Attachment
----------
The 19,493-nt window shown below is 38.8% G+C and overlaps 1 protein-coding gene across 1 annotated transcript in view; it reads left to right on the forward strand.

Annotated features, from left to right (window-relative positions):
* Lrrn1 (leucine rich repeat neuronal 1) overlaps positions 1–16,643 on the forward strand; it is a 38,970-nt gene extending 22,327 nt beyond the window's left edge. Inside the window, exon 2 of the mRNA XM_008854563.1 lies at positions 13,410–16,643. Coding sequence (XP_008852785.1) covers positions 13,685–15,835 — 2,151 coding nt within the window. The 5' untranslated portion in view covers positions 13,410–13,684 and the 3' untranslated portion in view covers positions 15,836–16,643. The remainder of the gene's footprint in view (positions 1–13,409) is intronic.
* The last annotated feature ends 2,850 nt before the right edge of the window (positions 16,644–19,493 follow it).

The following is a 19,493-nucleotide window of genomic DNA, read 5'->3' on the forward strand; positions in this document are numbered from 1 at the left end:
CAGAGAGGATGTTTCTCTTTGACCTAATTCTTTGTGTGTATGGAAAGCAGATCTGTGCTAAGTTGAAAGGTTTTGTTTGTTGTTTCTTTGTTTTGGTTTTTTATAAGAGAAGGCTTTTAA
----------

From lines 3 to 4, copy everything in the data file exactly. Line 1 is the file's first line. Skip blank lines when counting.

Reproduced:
* Lrrn1 (leucine rich repeat neuronal 1) overlaps positions 1–16,643 on the forward strand; it is a 38,970-nt gene extending 22,327 nt beyond the window's left edge. Inside the window, exon 2 of the mRNA XM_008854563.1 lies at positions 13,410–16,643. Coding sequence (XP_008852785.1) covers positions 13,685–15,835 — 2,151 coding nt within the window. The 5' untranslated portion in view covers positions 13,410–13,684 and the 3' untranslated portion in view covers positions 15,836–16,643. The remainder of the gene's footprint in view (positions 1–13,409) is intronic.
* The last annotated feature ends 2,850 nt before the right edge of the window (positions 16,644–19,493 follow it).